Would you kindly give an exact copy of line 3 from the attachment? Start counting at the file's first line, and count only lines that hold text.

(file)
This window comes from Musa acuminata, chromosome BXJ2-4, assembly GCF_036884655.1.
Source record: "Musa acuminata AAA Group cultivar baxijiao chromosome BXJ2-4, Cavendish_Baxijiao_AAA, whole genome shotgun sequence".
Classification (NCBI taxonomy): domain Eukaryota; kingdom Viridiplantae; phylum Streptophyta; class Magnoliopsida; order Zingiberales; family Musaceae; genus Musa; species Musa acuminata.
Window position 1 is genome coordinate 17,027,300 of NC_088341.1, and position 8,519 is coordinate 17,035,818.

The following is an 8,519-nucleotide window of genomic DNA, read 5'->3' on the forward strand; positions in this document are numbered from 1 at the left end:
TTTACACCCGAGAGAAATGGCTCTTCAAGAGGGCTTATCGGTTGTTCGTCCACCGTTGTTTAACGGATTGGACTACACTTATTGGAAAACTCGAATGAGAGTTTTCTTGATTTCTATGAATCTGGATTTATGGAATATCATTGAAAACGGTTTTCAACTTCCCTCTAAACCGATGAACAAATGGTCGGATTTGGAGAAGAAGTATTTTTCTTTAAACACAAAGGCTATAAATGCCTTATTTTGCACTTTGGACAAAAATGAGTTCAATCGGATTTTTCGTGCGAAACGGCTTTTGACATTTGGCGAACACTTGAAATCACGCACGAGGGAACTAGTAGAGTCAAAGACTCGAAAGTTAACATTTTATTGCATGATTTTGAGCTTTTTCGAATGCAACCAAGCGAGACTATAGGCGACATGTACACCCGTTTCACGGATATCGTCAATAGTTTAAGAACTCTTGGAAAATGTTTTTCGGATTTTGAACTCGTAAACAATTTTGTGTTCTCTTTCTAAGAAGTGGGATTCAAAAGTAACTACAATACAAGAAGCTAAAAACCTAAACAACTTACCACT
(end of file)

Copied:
Classification (NCBI taxonomy): domain Eukaryota; kingdom Viridiplantae; phylum Streptophyta; class Magnoliopsida; order Zingiberales; family Musaceae; genus Musa; species Musa acuminata.